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College and the Good Student

Here's how high schools and colleges can help students prioritize community engagement and reframe college admissions
College and the Good Student

Part two of a three-part series on changes to the college admissions process. Read part one, which describes a new focus on authentic community service, here.

The world needs young adults who are ethically aware, connected to their communities, and ready to dig into the problems threatening the common good. But today's college admissions process, which can consume teenagers and dictate what they do and value, instead encourages a competitive focus on personal successes and accolades. Colleges admissions do endorse community service, but too often, service commitments become sidelined, trumped up, or perfunctory.

A growing consortium of key stakeholders wants to change that dynamic, joining an effort to reform the college admissions process so it prioritizes concern for others and authentic community engagement. Those goals are part of a new approach to admissions outlined in Turning the Tide, a report from the Harvard Graduate School of Education’s Making Caring Common (MCC) initiative that has now been endorsed by more than 140 colleges and universities, high schools and districts, and allied organizations and scholars.

To actually change the annual rituals of college admissions is a daunting challenge, since many of us have grown accustomed to the idea that the path to the perfect school means focusing intently on personal metrics. But the report offers a roadmap of practical steps that school counselors and college admissions officers can take to reframe the process. The advice centers on one key idea: The importance of intentional messaging that colleges will place a high value on authentic community engagement and contributions to others.

For High School Counselors

For high school counselors, already the primary coaches in the college search process, a report that elevates the value of personal commitments and authentic connection can help lead students in the right direction.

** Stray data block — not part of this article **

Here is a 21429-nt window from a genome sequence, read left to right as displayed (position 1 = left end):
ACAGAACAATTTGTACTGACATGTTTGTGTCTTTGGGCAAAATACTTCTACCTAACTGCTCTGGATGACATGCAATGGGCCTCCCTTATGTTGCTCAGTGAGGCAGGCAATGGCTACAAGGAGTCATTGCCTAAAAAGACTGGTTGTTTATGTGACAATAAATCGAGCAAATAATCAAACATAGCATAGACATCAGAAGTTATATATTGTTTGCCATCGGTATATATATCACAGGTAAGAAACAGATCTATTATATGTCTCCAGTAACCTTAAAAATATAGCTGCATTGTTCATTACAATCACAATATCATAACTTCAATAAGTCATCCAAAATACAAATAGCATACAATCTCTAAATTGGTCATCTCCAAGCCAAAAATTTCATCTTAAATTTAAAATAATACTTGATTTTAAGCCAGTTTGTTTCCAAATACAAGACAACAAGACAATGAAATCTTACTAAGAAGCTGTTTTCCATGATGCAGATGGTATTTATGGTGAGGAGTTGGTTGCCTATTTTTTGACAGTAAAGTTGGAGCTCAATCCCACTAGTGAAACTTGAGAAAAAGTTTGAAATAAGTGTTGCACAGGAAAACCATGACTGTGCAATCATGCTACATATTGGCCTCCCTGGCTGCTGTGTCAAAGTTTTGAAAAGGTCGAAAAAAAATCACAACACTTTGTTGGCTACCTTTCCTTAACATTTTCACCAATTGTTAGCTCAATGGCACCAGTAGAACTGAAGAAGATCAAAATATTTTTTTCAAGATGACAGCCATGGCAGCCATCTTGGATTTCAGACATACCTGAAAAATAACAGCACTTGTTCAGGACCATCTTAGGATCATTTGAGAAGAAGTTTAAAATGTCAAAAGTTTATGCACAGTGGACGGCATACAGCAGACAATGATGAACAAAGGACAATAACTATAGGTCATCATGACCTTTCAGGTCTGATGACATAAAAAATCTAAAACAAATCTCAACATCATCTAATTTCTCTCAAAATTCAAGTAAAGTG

“It’s a great tool to have as a counselor, because I can point to it and say this Turning the Tide report suggests that colleges want to see that you’re engaging in authentic service,” explains Sarah Style, a guidance counselor at Newton South High School in Massachusetts. “It gives us an opportunity to say, this is what authentic service means, and this is what it doesn’t mean.”

Here’s what that can look like in practice. First, counselors can nudge students to expand their understanding of service; rather than framing it as “doing for,” counselors can help students see it as “doing with.” To prompt them to find meaningful opportunities, counselors can:

  • Stress service that is local, skill-building, and emotionally and ethically engaging. Counselors should make it clear that it doesn’t matter to colleges if service occurs in some far-off land or whether the students were leaders. Much more important is that it is an immersive experience that aids communities and helps the student develop skills and ethical awareness.
  • Remind students with significant family responsibilities, such as working to support their families, to include those contributions on their applications. These responsibilities demonstrate the same — if not greater — commitment and caring as community service, but if the colleges don’t explicitly ask, students may be unsure whether to include them.
  • Communicate to students that admissions officers are alert to service that is inauthentic or trumped up. Students should be honest on their applications about how much time they really spent on a project, what its impact was, and what they learned from it. Most college admissions officers will detect it if they’re not honest.
  • Continue to emphasize the importance of a challenging course load and good grades. Says Style, “I would never say to lie to a student and say, ‘Don’t worry about taking difficult classes because schools aren’t going to care about that.’ I do think they’re going to care. Colleges want to admit students who are going to be successful in their institution, and I think one of the signs of that is they’ve been successful academically.”